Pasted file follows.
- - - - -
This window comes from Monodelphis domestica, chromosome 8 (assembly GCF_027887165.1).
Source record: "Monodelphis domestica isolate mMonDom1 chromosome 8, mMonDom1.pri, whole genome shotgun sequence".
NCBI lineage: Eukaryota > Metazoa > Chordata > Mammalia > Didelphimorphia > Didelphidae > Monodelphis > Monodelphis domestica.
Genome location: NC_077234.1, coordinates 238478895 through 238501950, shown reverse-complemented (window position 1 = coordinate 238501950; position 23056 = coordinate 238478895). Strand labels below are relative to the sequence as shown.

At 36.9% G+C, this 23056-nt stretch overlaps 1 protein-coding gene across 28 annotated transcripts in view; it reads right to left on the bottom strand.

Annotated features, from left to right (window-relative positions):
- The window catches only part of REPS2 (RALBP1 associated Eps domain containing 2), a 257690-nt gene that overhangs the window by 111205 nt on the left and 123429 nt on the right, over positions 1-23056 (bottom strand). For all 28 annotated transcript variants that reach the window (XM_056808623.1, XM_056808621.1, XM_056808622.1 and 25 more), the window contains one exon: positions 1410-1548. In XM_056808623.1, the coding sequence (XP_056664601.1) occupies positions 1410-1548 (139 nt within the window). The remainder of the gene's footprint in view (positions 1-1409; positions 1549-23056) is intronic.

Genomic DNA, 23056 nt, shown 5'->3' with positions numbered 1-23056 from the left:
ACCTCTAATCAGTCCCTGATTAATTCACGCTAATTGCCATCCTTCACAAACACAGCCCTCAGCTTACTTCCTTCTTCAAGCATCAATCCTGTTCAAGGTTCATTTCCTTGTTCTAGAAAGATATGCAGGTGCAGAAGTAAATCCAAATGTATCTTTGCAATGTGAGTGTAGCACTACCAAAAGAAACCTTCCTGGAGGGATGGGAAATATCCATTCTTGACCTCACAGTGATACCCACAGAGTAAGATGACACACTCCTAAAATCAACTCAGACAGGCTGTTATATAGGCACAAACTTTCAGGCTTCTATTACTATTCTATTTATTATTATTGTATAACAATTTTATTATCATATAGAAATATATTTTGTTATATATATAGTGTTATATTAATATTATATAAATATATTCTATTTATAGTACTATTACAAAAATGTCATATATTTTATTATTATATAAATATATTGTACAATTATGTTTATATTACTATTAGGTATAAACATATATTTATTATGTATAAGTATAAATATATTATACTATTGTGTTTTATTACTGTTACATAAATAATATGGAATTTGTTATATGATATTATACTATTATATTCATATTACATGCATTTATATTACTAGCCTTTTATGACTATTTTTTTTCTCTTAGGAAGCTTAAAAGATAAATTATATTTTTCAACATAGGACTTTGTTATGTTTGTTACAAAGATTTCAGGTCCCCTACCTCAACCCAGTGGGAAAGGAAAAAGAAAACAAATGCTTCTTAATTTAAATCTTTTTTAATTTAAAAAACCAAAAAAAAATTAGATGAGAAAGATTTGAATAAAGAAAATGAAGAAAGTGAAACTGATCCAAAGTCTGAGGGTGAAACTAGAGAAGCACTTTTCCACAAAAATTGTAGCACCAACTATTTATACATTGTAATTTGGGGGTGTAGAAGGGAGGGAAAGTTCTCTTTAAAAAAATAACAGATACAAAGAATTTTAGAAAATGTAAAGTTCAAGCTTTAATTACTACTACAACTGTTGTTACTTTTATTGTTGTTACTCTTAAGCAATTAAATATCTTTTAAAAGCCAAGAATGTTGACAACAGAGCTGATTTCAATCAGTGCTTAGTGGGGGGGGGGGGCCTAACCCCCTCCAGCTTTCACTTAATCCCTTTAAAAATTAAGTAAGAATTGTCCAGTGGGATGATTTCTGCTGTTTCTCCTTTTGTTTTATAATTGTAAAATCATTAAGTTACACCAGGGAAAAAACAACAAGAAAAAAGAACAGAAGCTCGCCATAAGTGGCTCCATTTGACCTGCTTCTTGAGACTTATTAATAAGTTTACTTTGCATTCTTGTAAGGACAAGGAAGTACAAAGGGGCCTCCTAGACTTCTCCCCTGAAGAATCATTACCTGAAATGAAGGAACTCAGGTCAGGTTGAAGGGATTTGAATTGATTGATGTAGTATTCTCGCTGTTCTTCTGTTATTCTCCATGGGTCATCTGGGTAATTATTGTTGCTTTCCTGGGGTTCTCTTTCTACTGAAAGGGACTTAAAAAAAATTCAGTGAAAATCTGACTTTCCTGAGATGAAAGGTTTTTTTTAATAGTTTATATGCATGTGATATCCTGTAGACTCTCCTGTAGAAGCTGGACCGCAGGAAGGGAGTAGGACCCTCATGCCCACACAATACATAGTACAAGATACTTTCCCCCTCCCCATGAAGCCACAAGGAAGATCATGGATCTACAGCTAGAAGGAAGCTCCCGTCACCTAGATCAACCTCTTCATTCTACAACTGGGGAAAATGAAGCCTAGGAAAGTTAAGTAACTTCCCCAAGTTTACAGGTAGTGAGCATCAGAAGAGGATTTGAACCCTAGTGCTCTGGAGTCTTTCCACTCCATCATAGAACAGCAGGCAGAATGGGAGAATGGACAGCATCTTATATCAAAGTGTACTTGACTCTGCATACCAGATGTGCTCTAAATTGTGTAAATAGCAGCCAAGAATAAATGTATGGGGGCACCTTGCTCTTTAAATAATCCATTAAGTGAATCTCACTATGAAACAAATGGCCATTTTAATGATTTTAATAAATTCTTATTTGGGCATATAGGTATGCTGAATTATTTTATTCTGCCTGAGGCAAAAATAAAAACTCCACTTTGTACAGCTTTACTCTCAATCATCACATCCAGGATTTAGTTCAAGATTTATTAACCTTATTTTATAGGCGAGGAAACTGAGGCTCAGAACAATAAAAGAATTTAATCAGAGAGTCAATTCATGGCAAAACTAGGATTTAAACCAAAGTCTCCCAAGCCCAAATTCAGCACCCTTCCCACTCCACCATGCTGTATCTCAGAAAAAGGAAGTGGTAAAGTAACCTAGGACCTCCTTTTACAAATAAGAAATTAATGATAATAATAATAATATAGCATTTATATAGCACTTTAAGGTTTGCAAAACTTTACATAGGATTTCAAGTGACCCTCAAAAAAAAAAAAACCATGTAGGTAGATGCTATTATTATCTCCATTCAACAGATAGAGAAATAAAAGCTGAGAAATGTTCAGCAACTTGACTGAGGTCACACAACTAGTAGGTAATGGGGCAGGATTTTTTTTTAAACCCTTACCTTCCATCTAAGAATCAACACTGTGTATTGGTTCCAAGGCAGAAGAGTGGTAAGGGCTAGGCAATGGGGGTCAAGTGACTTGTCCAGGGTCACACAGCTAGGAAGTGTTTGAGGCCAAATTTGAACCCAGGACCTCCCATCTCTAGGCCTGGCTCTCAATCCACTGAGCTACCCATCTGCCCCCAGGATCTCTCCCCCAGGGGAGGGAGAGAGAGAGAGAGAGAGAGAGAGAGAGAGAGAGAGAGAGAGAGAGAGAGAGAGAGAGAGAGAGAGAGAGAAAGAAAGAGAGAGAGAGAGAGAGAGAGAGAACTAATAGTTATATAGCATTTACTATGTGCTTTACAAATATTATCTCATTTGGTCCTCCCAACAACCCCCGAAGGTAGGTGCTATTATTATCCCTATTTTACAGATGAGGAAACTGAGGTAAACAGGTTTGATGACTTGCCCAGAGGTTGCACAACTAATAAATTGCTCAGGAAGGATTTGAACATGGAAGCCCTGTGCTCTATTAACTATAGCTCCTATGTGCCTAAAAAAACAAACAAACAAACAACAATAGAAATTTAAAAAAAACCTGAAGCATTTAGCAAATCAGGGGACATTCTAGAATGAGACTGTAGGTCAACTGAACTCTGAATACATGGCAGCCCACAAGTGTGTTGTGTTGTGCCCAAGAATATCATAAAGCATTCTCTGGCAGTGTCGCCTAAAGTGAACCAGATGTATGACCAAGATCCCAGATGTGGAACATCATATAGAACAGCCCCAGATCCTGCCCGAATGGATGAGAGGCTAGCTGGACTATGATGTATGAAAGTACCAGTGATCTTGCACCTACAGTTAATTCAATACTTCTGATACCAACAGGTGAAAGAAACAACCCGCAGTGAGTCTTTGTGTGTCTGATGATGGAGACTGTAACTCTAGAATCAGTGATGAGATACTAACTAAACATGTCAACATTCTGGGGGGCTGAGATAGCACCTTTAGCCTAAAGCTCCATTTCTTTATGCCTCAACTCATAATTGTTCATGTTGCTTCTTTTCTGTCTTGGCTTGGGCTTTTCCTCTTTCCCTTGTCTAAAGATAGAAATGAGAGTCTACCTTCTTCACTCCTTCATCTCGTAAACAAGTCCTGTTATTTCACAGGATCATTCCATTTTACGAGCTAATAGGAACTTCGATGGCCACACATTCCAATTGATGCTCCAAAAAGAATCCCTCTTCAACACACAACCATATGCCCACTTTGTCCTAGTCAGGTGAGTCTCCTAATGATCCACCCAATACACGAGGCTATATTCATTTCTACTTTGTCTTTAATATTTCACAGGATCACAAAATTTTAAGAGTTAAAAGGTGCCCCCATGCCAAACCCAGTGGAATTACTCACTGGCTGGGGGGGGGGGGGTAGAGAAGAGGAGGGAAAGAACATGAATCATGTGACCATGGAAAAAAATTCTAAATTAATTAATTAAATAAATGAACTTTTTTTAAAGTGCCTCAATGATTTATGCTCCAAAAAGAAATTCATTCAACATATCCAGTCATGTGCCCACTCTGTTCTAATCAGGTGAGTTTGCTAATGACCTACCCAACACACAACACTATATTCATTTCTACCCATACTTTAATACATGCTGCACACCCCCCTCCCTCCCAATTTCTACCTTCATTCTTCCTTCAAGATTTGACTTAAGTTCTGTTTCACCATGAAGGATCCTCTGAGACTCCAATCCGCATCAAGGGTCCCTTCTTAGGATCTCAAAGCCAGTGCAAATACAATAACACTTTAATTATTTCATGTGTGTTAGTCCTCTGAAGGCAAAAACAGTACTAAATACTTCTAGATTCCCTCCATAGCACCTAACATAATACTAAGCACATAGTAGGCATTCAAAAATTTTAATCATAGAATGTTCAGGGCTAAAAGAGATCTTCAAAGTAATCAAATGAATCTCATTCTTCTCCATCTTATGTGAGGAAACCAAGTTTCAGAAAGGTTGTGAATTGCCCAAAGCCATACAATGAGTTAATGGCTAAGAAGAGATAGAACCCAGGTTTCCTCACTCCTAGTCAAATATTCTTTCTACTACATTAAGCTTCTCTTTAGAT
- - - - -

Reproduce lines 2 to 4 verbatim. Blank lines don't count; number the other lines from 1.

Source record: "Monodelphis domestica isolate mMonDom1 chromosome 8, mMonDom1.pri, whole genome shotgun sequence".
NCBI lineage: Eukaryota > Metazoa > Chordata > Mammalia > Didelphimorphia > Didelphidae > Monodelphis > Monodelphis domestica.
Genome location: NC_077234.1, coordinates 238478895 through 238501950, shown reverse-complemented (window position 1 = coordinate 238501950; position 23056 = coordinate 238478895). Strand labels below are relative to the sequence as shown.